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Day 38 at the Rugby World Cup: England prepare for biggest game since 2007

The world’s top two sides meet in Yokohama on Saturday.

England boss Eddie Jones says Saturday’s clash with New Zealand will be “a great contest” (Adam Davy/PA)
England boss Eddie Jones says Saturday’s clash with New Zealand will be “a great contest” (Adam Davy/PA)

By PA Sport Staff

A mouth-watering weekend of rugby lies ahead with the World Cup semi-finals taking place in Yokohama.

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England face defending champions New Zealand on Saturday, before Wales take on South Africa 24 hours later.

Here, the PA news agency looks ahead to the last-four showdowns.

England “ready to go”

Saturday’s clash against the only side higher than them in the world rankings is England’s biggest match since the 2007 final, and while it is some task they have in front of them, there is experience of beating the All Blacks within the team Eddie Jones has selected.

It applies to 10 of the starting XV, either as part of the famous 38-21 victory of 2012, or with the British and Irish Lions in 2017 when they won the second Test in Wellington 24-21.

Rugby World Cup George Ford v Richie Mo’unga

Jones has stressed his players will not be fazed by a contest he has described as “the opportunity to change rugby history.”

And he said: “We’ve had two-and-a-half years to prepare for this game (the World Cup draw was in May 2017) so we are ready to go. It’s going to be a great contest. Two heavyweights, one dressed in black, one dressed in white. You couldn’t think of a better scenario.”

New Zealand hunting the hat-trick

The All Blacks, who defeated England 16-15 at Twickenham in their most recent meeting last November, last lost a World Cup match in the 2007 quarter-finals when they were eliminated by France.

As they look to claim the trophy for a third successive time and fourth time overall, boss Steve Hansen has emphasised that pressure is something New Zealand are accustomed to.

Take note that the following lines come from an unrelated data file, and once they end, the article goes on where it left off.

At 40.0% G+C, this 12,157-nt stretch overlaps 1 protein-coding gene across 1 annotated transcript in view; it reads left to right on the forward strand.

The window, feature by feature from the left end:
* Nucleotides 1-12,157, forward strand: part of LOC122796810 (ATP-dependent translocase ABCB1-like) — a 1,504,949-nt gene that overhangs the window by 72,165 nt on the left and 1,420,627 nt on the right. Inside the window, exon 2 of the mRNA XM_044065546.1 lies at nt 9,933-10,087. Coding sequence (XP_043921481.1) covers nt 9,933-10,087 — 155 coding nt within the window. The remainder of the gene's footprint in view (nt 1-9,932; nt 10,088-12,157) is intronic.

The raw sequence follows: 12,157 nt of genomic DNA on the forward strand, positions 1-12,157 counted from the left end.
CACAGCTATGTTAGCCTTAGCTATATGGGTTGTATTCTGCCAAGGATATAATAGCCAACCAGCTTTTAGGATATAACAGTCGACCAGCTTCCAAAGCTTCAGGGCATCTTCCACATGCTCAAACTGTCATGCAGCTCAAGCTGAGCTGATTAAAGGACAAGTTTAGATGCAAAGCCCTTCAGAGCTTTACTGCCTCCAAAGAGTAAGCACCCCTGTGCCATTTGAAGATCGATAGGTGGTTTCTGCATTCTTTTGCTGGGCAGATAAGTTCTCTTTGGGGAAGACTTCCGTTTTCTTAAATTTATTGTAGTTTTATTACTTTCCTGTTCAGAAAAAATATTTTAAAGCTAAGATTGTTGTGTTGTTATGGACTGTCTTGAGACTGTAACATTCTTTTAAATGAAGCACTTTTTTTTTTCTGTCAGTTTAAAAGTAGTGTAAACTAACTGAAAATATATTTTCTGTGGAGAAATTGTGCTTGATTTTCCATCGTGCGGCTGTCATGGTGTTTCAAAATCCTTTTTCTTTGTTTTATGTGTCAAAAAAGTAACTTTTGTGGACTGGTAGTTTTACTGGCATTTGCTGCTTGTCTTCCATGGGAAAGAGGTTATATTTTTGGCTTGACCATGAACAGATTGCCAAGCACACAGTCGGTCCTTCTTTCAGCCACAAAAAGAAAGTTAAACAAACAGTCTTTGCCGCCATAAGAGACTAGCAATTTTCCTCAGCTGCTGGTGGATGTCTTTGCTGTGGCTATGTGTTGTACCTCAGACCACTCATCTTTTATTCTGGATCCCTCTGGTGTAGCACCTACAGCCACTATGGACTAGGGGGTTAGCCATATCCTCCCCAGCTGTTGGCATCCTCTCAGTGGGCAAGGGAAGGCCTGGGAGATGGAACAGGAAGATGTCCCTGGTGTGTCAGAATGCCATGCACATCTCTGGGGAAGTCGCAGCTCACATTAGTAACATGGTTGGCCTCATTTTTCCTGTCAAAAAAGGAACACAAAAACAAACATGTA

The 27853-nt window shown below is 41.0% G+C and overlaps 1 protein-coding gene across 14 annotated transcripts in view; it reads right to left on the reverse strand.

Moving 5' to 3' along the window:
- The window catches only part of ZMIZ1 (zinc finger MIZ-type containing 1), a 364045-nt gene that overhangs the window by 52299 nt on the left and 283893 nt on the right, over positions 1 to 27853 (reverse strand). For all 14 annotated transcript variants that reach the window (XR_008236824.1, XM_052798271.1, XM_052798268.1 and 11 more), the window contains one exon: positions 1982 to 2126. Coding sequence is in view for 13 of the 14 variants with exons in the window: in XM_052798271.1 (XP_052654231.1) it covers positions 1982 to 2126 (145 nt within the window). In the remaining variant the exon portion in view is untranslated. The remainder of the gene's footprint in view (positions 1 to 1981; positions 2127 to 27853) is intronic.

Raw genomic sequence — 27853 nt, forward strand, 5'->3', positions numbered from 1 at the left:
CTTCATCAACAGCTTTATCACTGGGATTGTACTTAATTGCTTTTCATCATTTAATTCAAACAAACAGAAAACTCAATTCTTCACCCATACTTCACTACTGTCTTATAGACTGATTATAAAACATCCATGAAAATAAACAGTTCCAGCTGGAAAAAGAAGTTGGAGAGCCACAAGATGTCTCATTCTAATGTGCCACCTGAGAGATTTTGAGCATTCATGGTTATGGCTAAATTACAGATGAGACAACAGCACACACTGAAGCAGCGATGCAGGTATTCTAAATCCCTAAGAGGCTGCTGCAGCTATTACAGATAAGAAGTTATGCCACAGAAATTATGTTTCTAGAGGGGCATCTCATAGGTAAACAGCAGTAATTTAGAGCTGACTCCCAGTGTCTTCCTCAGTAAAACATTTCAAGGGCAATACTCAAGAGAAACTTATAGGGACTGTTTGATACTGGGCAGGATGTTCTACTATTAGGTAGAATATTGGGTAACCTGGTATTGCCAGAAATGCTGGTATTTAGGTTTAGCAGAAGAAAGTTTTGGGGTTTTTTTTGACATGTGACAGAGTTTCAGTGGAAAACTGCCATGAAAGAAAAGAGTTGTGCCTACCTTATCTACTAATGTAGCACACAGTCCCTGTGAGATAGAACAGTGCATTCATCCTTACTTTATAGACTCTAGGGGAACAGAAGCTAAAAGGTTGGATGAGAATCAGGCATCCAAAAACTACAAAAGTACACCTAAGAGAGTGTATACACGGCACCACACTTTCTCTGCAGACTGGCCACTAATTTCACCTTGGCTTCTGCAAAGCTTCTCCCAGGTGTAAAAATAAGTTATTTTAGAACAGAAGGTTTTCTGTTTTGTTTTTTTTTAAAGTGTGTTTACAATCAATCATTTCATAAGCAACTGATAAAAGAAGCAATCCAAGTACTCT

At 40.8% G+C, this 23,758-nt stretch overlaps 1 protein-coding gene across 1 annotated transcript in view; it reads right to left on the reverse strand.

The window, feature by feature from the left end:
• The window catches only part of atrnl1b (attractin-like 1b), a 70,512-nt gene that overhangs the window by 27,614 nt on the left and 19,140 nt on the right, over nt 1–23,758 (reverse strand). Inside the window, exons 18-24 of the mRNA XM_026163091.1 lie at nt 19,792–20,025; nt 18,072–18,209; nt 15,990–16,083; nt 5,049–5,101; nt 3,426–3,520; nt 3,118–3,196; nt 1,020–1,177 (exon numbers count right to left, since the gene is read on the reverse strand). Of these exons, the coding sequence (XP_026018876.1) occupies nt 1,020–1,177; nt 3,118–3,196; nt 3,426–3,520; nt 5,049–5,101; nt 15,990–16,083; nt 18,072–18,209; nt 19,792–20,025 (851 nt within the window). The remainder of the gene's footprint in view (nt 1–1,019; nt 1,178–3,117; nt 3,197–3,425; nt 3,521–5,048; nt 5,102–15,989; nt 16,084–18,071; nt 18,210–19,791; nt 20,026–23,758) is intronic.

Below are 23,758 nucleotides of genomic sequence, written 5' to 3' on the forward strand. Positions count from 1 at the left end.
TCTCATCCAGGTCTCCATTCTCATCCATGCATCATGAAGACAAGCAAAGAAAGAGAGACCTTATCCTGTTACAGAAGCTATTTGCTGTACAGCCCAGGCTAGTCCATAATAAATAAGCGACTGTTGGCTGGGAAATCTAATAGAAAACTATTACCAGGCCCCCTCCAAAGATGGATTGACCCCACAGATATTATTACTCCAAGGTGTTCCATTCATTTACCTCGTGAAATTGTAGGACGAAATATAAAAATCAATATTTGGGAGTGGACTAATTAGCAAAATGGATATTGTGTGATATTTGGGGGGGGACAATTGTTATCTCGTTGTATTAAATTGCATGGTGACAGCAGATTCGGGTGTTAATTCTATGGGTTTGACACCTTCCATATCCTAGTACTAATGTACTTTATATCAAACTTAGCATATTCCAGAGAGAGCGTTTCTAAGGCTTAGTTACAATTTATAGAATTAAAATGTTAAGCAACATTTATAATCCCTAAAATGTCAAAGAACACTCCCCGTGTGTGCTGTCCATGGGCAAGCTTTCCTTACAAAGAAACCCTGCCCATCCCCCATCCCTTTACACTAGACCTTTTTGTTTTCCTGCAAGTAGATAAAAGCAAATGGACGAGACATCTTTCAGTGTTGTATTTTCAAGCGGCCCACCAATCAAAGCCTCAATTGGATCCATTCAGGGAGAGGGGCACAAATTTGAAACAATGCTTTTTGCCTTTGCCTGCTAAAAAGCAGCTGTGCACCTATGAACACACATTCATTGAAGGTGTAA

Rugby World Cup Dan Biggar v Handre Pollard

“I’ve talked about pressure ever since I have been an All Blacks coach. We are under pressure all the time,” he said.

“I think early in our history, we ran away from it, so it (pressure) was chasing us down the street. These days, we’ve had to acknowledge it is there. We are expected to win every game.”

Wales look to break new ground

Wales, ranked third in the world, are aiming for a first World Cup final and their recent record against South Africa certainly looks encouraging – five wins from the last six encounters, including four in a row.

They will be without full-back Liam Williams due to an ankle injury that has ended his tournament, but centre Jonathan Davies is fit after missing the quarter-final against France with a knee problem.

Head coach Warren Gatland, who also led Wales to the semi-finals in 2011 and is stepping down after this tournament, said: “If we can make the World Cup final with the playing numbers we have got, it would be one hell of an achievement.

“You have got a chance to do something special in your life, and these chances come along very rarely and you have got to grab them with both hands. When you want something bad enough and you really, really want it, then it can happen.”

Kolbe missing for Springboks

South Africa will be without a star player themselves as they attempt to secure a return to the World Cup final, 12 years on from winning the Webb Ellis trophy for a second time.

Wing Cheslin Kolbe, who has scored seven tries across 13 Tests, has has been ruled out by an ankle issue of his own.

The Springboks are currently fourth in the world, and boss Rassie Erasmus said: “I think we have been under pressure for the past couple of years to redeem ourselves. We’ve been number five, six, seven in the world over the last three years since 2015, and we’ve got some proper hidings against almost all the teams. Some people lost a lot of faith in us at some stages.

“We were just trying to get some respect back at the beginning, so that people could start believing in us as a team. Now, we are at that stage where we want to become number one in the world again.”

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The 2007 edition was the only World Cup in the nine there have been that did not have New Zealand appearing in the semi-finals.



From Belfast Telegraph